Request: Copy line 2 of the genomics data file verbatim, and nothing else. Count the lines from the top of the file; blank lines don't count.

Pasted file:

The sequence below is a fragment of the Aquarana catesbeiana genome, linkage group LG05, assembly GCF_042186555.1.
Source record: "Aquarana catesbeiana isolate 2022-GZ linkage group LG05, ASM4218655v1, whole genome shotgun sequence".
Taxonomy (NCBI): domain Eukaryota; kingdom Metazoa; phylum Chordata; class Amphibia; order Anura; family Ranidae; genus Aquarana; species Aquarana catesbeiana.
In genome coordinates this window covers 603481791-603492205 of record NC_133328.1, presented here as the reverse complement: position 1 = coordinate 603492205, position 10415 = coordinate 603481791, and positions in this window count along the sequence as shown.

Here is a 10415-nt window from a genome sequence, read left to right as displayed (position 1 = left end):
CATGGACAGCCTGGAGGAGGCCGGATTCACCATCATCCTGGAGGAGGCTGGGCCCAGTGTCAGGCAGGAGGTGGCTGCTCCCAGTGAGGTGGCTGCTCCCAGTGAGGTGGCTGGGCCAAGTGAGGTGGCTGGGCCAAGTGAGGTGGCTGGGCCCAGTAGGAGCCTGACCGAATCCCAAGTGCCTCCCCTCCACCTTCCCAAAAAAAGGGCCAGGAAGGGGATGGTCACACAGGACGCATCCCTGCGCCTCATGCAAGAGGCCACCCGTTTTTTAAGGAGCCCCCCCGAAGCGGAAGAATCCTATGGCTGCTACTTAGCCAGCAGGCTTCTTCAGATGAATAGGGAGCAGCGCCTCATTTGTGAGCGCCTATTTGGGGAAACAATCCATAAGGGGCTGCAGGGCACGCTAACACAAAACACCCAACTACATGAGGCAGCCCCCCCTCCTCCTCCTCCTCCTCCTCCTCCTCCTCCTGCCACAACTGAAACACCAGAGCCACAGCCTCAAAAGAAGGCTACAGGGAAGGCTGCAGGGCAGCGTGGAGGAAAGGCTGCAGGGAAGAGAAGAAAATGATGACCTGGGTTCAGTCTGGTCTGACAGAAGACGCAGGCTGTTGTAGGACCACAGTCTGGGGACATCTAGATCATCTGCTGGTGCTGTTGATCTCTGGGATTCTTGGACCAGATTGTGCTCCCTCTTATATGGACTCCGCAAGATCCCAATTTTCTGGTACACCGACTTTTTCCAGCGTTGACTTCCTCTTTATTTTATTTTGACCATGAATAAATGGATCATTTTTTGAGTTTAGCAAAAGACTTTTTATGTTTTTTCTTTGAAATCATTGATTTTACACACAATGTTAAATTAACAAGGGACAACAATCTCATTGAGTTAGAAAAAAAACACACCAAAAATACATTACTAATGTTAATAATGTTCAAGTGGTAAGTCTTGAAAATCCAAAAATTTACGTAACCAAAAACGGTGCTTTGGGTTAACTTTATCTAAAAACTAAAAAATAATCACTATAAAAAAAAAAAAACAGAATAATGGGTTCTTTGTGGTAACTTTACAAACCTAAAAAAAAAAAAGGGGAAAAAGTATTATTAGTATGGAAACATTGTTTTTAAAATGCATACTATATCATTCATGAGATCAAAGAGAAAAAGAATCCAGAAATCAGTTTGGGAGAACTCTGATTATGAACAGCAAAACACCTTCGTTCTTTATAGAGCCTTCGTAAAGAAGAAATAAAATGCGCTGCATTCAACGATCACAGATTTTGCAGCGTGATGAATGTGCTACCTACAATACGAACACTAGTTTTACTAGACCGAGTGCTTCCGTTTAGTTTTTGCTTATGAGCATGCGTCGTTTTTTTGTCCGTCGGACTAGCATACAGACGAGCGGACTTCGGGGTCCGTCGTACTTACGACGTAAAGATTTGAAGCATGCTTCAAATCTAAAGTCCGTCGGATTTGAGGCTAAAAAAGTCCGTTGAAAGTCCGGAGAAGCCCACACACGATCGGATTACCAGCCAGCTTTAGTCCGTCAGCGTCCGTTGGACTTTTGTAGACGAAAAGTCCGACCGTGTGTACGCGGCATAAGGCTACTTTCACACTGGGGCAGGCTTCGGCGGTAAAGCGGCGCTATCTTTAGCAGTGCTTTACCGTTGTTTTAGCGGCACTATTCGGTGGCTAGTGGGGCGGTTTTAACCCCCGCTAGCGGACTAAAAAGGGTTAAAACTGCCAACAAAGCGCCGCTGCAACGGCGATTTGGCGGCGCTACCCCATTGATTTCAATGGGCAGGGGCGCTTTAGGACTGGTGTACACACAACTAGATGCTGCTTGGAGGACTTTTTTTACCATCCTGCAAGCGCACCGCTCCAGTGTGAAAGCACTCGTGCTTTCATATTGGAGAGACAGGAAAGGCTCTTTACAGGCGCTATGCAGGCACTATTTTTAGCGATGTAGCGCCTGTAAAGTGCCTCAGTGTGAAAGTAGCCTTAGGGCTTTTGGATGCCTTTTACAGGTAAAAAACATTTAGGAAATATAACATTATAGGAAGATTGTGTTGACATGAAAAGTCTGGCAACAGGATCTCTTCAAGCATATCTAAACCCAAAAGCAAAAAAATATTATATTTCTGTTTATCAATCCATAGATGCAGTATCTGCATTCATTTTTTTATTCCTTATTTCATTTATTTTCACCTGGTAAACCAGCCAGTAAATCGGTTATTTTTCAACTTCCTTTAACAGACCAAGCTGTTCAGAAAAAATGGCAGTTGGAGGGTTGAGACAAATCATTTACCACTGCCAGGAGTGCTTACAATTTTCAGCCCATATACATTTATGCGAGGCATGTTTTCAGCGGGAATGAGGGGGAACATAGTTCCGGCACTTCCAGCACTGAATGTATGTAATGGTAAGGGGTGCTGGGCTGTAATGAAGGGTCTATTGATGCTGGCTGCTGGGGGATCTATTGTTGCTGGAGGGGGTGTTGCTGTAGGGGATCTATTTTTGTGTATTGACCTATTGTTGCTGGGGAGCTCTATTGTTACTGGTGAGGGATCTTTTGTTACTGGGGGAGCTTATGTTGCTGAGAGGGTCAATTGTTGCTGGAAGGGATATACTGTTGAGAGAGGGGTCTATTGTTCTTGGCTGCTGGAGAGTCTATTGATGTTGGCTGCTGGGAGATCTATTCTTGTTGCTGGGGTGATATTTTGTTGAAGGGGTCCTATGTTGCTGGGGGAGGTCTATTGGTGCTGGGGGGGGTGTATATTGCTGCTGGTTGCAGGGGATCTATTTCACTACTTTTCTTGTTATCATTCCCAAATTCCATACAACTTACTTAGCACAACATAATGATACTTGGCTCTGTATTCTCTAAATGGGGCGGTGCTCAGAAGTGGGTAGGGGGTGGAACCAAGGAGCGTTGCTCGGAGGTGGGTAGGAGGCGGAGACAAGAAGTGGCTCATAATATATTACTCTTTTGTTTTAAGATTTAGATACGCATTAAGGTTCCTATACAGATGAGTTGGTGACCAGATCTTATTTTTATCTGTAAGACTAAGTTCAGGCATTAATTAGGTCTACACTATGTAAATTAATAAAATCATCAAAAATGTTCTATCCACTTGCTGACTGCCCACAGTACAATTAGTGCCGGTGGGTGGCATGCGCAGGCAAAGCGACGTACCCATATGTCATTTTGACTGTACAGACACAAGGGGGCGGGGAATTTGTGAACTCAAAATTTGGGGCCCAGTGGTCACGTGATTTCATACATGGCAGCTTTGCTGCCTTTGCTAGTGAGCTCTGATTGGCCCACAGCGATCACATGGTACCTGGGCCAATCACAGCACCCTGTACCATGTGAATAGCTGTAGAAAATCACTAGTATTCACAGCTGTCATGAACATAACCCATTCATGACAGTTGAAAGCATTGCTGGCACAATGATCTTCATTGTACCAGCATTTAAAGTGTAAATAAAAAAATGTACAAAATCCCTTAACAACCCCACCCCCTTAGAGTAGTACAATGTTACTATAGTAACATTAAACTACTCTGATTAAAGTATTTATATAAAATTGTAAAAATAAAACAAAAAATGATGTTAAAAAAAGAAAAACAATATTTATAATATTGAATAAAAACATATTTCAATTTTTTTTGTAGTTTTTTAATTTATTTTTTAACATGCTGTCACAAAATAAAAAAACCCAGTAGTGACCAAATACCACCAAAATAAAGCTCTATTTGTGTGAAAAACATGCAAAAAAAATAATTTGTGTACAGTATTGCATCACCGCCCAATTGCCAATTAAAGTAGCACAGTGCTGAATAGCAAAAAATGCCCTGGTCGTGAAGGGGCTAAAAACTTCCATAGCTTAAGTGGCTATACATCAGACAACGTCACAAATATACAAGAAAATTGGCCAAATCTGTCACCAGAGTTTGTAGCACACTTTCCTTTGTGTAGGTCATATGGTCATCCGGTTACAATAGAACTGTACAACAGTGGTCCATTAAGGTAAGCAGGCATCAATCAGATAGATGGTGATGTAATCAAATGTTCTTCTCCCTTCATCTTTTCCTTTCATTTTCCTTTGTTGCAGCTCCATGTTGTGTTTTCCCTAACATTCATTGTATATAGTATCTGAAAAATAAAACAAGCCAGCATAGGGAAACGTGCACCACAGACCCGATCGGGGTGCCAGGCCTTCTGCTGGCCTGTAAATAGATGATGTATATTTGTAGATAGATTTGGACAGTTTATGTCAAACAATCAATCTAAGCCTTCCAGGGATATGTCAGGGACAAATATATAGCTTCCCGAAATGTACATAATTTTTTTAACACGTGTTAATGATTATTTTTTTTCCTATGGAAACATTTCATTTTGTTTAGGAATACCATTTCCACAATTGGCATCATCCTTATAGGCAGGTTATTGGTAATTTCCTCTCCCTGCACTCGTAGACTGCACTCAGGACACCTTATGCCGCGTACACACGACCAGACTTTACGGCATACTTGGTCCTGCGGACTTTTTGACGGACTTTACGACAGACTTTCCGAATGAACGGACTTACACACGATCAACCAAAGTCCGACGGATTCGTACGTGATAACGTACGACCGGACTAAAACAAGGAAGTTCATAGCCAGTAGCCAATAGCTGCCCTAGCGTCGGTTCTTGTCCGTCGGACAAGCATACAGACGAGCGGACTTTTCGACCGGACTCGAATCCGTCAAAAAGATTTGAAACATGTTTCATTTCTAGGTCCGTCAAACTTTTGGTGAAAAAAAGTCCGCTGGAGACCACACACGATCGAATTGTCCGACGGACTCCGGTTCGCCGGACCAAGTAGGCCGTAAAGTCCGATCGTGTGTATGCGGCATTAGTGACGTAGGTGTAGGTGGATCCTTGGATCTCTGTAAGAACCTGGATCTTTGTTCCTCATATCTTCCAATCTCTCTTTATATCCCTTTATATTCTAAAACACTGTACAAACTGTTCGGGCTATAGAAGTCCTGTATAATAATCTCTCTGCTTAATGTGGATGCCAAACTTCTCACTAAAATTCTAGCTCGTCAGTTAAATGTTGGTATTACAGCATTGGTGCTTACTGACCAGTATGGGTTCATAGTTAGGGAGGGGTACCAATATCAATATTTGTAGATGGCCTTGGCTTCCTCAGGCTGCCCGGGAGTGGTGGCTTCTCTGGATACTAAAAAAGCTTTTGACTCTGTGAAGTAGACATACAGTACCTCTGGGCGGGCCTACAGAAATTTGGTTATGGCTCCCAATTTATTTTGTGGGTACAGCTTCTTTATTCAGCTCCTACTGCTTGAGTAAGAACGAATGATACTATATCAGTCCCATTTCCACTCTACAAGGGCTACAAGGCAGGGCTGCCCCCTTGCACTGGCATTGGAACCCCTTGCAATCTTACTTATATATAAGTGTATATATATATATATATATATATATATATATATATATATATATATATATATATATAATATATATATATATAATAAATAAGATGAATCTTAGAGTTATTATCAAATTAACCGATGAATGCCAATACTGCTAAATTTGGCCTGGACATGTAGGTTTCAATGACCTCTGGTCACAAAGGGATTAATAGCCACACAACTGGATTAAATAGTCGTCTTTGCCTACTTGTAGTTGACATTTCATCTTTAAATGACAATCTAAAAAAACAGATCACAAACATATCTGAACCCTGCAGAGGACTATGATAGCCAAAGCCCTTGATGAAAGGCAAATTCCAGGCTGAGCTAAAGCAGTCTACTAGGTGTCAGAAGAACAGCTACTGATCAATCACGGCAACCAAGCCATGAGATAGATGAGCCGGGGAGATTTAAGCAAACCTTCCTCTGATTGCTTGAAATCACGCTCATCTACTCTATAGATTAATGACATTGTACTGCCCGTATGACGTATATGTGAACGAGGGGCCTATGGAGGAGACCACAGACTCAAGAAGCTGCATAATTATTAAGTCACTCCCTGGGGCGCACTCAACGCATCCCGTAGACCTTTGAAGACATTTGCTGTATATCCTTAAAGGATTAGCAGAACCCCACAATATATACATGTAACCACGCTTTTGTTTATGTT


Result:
Source record: "Aquarana catesbeiana isolate 2022-GZ linkage group LG05, ASM4218655v1, whole genome shotgun sequence".